With the two "<-f" buttons to the right of the line [7.33], you can enter such "f" angle that ensures an identical radius "R" [7.35] with "R" [7.6]. It will thus enable an accurate "connection" with the spherical shell of the First Calculation.

Conical shells stressed with an end moment, radial force, overpressure and axial force. [8]

This calculation can detect the stress and deformation of variously loaded long thin-wall conical shells. t<R/10 must apply for each shell thickness. The deformation of the shell should be small in relation to the thickness. When loading the shell with the end moment "Mo" and the force "Vo", the stress (deformations) will have a oscillatory character suppressed by the exponent line (see the figure).

This means that the effects of these loads quickly dissipate and will not occur in a sufficient distance from the edge. This is why conical shells are divided as long (loading of one edge will not affect deformations and stress of the other edge) and short (the effects of the edge load have no time to dissipate and affect the stress of the other edge). A conical shell can be regarded long if its length is larger than the L value, which is given on the line[8.2] in the conditions.

For the L calculation (an area where the effects of the boundary stress are sufficiently suppressed), the following relations are used:
1) coefficient k=2/sin(a)*((12*(1-ny^2)*R^2)/(t^2*(1/cos(a))^2))^(1/4)
2) coefficient mi=abs((kA-k)/(2^0.5))
3) R=RA-x*tan(a)
4) the area with sufficient suppression is considered if the coefficient mi=4.

where:
ny...Poisson constant
R....Radius of the cone along the cone axis, RA...(at the beginning)
t.....Shell thickness
a.....Half angle of the cone
kA....k coefficient at the beginning of the shell
x......Coordinates on the cone axis

At the same time, the shell thickness must comply with the equation R/(t*cos(a))>10, where R is the radius along the length of the shell in the x<0,L> interval.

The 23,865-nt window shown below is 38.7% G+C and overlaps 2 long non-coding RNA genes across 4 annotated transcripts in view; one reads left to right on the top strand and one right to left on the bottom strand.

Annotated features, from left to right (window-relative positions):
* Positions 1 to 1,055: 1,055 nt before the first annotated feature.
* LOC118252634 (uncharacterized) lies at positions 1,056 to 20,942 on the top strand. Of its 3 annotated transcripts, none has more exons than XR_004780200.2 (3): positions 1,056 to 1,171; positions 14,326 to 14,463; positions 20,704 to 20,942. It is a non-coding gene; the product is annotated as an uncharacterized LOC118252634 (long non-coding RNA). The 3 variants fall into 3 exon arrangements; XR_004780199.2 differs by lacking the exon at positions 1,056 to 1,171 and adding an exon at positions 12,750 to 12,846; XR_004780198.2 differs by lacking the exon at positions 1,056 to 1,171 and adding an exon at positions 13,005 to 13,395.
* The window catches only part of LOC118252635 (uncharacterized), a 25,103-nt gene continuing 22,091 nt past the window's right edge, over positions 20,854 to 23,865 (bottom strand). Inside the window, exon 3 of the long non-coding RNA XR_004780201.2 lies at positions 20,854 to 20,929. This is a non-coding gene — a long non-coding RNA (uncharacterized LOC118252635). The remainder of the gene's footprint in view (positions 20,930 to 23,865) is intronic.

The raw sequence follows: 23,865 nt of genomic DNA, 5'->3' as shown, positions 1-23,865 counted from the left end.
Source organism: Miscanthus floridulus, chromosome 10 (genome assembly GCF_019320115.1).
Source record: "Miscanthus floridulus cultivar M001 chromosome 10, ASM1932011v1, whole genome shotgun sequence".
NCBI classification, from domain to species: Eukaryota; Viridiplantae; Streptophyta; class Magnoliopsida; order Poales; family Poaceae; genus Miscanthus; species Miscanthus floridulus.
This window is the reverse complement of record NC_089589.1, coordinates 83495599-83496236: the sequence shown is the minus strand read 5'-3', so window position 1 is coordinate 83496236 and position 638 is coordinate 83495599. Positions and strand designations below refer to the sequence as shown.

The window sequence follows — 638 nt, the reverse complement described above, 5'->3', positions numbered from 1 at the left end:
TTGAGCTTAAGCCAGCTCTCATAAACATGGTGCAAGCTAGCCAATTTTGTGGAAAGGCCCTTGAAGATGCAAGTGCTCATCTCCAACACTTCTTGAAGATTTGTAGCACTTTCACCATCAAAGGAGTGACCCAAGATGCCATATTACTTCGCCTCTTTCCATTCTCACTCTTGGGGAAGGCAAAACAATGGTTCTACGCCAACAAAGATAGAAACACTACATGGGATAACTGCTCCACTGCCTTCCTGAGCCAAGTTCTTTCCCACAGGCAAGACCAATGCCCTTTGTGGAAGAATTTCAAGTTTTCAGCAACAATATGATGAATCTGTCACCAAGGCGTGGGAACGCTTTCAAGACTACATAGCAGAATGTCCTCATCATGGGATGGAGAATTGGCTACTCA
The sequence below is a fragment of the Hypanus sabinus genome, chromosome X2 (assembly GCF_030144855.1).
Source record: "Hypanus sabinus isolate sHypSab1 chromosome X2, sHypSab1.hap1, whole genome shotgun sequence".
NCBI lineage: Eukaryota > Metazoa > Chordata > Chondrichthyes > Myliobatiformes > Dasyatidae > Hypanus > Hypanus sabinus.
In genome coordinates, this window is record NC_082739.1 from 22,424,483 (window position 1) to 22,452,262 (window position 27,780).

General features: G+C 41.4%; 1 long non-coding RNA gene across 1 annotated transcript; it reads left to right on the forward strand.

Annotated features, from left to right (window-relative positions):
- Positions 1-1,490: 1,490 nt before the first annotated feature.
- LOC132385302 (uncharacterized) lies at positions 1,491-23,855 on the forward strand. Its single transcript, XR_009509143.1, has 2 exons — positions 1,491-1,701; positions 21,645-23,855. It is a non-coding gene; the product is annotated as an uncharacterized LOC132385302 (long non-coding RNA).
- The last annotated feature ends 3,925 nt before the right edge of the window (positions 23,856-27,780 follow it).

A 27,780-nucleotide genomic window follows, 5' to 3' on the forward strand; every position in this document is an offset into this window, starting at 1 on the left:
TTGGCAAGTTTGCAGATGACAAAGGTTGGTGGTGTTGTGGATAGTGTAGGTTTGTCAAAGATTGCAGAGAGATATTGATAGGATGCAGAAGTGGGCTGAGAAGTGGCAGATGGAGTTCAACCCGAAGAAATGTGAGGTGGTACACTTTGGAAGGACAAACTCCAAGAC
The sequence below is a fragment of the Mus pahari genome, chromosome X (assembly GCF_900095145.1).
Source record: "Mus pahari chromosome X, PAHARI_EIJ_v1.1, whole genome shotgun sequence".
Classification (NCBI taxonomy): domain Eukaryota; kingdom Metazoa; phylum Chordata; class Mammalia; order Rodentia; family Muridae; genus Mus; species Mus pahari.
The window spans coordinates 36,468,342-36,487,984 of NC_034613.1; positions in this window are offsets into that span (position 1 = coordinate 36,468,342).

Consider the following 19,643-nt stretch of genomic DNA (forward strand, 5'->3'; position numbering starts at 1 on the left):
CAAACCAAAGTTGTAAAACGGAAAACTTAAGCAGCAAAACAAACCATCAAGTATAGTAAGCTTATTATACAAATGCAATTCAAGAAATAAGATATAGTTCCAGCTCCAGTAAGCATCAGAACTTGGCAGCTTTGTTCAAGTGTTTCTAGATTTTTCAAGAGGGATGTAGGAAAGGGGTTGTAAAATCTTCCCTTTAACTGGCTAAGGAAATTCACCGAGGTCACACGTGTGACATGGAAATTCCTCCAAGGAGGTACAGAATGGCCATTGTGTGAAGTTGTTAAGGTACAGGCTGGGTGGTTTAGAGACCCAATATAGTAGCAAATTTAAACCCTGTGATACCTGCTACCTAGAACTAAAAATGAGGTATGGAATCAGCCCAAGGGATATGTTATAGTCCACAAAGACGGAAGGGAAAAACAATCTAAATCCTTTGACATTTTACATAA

Warning: If you enter the cone's alpha angle as negative, it will concern an expanding cone and its narrower section will be calculated.
Note: This section specifies two identical calculations if we need to solve the connection of two identical shells. This solution is described in detail in section [10].
Note: If some of the fields are light-green, it means that they contain a formula (more in the section [10]). You can overwrite the formula with your own value without difficulty.

8.1 The first calculation (left side)

The first part of the calculation involves input data, the other the results. In the top right area, you can find the most important boundary conditions; underneath, there are pictures of the dimensioned shell and its stress. Choose between the figures using the ">" button in the top right corner of the picture.

8.2, 8.3 Material constants

If the check box to the right of the input field is checked, the material constants are transferred from section [1.0]. If you need to enter your own values, check the box and enter the modulus of elasticity in tension [8.2] and the Poisson constant [8.3].

8.4-8.6 Dimensions of the shell

Enter the middle radius of curvature "RA" [8.4], the shell thickness [8.5] and the cone's half angle [8.6].

Warning: If you enter the cone's alpha angle as negative, it will concern an expanding cone and its narrower section will be calculated.

8.7-8.13 Loading of the shell

Enter the load per unit of area [8.7]. If the shell is stressed with internal overpressure, the value is positive; if the overpressure is external, enter a negative value. The line [8.8] then specifies the total tangential force, which occurs by action of the entered pressure on the surface of the round base and its distribution into the x and y co-ordinate [8.9, 8.10].